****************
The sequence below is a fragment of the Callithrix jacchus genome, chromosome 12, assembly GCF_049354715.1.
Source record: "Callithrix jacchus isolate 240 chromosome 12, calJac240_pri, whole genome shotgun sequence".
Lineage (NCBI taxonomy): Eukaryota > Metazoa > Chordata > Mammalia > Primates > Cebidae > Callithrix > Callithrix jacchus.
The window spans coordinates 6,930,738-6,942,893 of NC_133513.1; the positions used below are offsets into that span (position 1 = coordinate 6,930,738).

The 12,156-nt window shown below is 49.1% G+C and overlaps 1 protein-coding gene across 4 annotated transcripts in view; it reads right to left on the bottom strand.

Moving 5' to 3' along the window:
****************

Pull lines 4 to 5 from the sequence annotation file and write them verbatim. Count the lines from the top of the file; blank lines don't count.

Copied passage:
The window spans coordinates 6,930,738-6,942,893 of NC_133513.1; the positions used below are offsets into that span (position 1 = coordinate 6,930,738).

The 12,156-nt window shown below is 49.1% G+C and overlaps 1 protein-coding gene across 4 annotated transcripts in view; it reads right to left on the bottom strand.